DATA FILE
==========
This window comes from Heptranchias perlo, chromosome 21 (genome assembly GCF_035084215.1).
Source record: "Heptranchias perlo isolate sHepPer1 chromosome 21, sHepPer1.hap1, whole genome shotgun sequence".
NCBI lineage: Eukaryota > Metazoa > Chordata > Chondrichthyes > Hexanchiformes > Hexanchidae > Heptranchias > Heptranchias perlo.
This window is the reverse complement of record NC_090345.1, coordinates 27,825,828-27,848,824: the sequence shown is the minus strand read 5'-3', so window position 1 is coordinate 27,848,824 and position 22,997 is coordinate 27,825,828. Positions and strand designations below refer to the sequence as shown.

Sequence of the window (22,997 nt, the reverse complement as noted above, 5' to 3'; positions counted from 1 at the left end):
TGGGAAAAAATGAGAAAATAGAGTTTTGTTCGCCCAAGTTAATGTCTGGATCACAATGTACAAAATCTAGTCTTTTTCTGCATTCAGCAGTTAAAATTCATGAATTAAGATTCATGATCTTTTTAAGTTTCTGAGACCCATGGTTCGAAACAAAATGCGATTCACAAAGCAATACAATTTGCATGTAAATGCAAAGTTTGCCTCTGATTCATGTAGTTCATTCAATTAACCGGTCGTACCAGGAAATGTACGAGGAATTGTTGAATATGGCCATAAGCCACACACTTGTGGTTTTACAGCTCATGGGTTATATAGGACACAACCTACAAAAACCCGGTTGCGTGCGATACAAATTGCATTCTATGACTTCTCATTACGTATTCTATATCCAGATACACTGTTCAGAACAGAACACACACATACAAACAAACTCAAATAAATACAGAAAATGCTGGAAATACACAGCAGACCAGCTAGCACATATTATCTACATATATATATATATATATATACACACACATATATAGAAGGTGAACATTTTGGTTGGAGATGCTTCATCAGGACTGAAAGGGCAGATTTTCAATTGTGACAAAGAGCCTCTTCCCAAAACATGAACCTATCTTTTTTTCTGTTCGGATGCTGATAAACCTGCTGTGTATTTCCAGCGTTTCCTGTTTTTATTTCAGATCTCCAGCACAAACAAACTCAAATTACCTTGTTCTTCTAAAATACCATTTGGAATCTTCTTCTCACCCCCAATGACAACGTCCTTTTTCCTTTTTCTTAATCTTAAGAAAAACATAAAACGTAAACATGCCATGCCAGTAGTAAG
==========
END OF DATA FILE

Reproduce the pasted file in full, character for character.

This window comes from Heptranchias perlo, chromosome 21 (genome assembly GCF_035084215.1).
Source record: "Heptranchias perlo isolate sHepPer1 chromosome 21, sHepPer1.hap1, whole genome shotgun sequence".
NCBI lineage: Eukaryota > Metazoa > Chordata > Chondrichthyes > Hexanchiformes > Hexanchidae > Heptranchias > Heptranchias perlo.
This window is the reverse complement of record NC_090345.1, coordinates 27,825,828-27,848,824: the sequence shown is the minus strand read 5'-3', so window position 1 is coordinate 27,848,824 and position 22,997 is coordinate 27,825,828. Positions and strand designations below refer to the sequence as shown.

Sequence of the window (22,997 nt, the reverse complement as noted above, 5' to 3'; positions counted from 1 at the left end):
TGGGAAAAAATGAGAAAATAGAGTTTTGTTCGCCCAAGTTAATGTCTGGATCACAATGTACAAAATCTAGTCTTTTTCTGCATTCAGCAGTTAAAATTCATGAATTAAGATTCATGATCTTTTTAAGTTTCTGAGACCCATGGTTCGAAACAAAATGCGATTCACAAAGCAATACAATTTGCATGTAAATGCAAAGTTTGCCTCTGATTCATGTAGTTCATTCAATTAACCGGTCGTACCAGGAAATGTACGAGGAATTGTTGAATATGGCCATAAGCCACACACTTGTGGTTTTACAGCTCATGGGTTATATAGGACACAACCTACAAAAACCCGGTTGCGTGCGATACAAATTGCATTCTATGACTTCTCATTACGTATTCTATATCCAGATACACTGTTCAGAACAGAACACACACATACAAACAAACTCAAATAAATACAGAAAATGCTGGAAATACACAGCAGACCAGCTAGCACATATTATCTACATATATATATATATATATATACACACACATATATAGAAGGTGAACATTTTGGTTGGAGATGCTTCATCAGGACTGAAAGGGCAGATTTTCAATTGTGACAAAGAGCCTCTTCCCAAAACATGAACCTATCTTTTTTTCTGTTCGGATGCTGATAAACCTGCTGTGTATTTCCAGCGTTTCCTGTTTTTATTTCAGATCTCCAGCACAAACAAACTCAAATTACCTTGTTCTTCTAAAATACCATTTGGAATCTTCTTCTCACCCCCAATGACAACGTCCTTTTTCCTTTTTCTTAATCTTAAGAAAAACATAAAACGTAAACATGCCATGCCAGTAGTAAG